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Fabrications around AIDS in 2010

Posted on December 26, 2009, by mercedes, under Gender Masala, HIV/AIDS, arts, culture, health, media.

By Mary  Crewe and Pierre Brouard
Center for the Study of AIDS, University of Pretoria, South Africa

csa-calendar-red Fabrications is the theme of the  2010 calendar produced by the  Center for the Study of AIDS.  The gorgeous images are digitally manipulated African textiles.

The notion of “fabrications” was inspired by the many stories of the AIDS quilts –  designed to tell a story about someone who had died of AIDS, to honour them and to create a memorial to them that could be used as part of the fabric of people’s daily lives.

A fabrication is in this sense both a physical construction of fabrics, but also a psychological and social construction, the story of a life.

We need to tell people’s stories but we also need to acknowledge that we use stories to make sense of AIDS, to cope with it, to fashion it into something bearable, to give it meaning. (more…)

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Famous and infamous births

Posted on December 21, 2009, by mercedes, under Gender Masala, arts, children, culture, health, human rights, media, politics, religion, reproductive health, stereotypes, violence, women, men and more.

By Paula Modersohn Becker

By Paula Modersohn Becker

When is a photo of a woman giving birth considered pornographic? Take your pick:

A. When it is shown in a pornographic magazine, film or website.
B. Never.
C. When it is emailed to government officials urging action to improve public health.

One could argue about A and B but this blog is about C.

Earlier this year, in Zambia, Chansa Kabwela, news editor at the feisty opposition newspaper The Post, was charged with circulating pornography with intent to corrupt public morals. (more…)

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HAPPY BIRTHDAY, CEDAW!

Posted on December 18, 2009, by mercedes, under Gender Masala, culture, harmful practices, health, human rights, politics, religion, reproductive health, violence, women, men and more.

Ask the woman sitting next to you in the bus, train, plane, taxi-brousse or donkey cart what is CEDAW, and most probably you will draw a blank look. C’est quoi?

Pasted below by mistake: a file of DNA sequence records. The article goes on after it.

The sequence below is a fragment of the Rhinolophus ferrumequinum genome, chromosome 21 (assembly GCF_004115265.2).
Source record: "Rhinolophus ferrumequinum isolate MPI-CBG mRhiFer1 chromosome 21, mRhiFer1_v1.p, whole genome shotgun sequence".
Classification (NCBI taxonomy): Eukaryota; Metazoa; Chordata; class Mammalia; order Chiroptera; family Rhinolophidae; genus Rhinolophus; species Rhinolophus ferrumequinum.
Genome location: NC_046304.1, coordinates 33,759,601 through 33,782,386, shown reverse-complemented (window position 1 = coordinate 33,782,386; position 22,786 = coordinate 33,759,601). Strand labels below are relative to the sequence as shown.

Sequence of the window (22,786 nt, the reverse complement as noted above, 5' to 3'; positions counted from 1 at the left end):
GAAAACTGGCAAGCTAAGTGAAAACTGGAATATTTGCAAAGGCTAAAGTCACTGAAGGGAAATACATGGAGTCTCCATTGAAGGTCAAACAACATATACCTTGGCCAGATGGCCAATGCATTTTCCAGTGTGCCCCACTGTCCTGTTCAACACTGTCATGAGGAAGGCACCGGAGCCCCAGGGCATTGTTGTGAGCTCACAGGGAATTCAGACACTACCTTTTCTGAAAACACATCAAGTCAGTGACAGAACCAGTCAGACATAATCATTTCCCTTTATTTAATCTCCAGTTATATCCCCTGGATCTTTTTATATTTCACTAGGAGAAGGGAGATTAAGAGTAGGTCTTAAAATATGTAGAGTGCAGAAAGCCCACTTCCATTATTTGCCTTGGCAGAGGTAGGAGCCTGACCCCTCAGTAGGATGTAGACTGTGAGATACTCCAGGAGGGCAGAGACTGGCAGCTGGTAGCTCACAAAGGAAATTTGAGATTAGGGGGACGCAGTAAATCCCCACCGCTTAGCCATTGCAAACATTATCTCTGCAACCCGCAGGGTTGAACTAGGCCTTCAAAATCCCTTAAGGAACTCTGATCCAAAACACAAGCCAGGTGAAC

Yet CEDAW - Convention of the Elimination of All Forms of Discrimination Against Women - has likely impacted on her life and her daughters, if she has any, in many ways, from pension and inheritance rights to the passport they hold.

Quilt made by women of Kyrgztan. (Unifem)

Quilt made by women of Kyrgztan. (Unifem)

CEDAW, which was adopted by the United Nations General Assembly 30 years ago today, is the global Bill of Rights for Women, the first international human rights treaty devoted to gender equality.

Through its 30 articles, CEDAW has boosted women’s rights worldwide in many ways.

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Living a woman’s life

Posted on December 4, 2009, by mercedes, under Gender Masala, adolescents, culture, health, media, politics, women, men and more.

Today at noon my daughter graduated from high school. In the afternoon, the email brought news about very dear friends.

Motherhood, sisterhood, friendship.

Motherhood, sisterhood, friendship.

In Paris, the Chilean researcher, novelist and feminist Ana (Nicha) Vazquez Bronfman had died, aged 71. She was a beacon for a generation of Latin American women for her insights on identity  and gender. One concept she elaborated specially was “transculturation” - the permanent construction of identities in this world of global migration. In 2006 she wrote superbly about sexuality among the elderly – transgressions and secrets, she called it.

In Rome, my friend and fellow journalist Paola Rolletta underwent the next to last chemotherapy session against breast cancer. She was jubilant to see the end of the chemical bombardment. Like antiretrovirals, chemo saves lives but is no picnic.   (more…)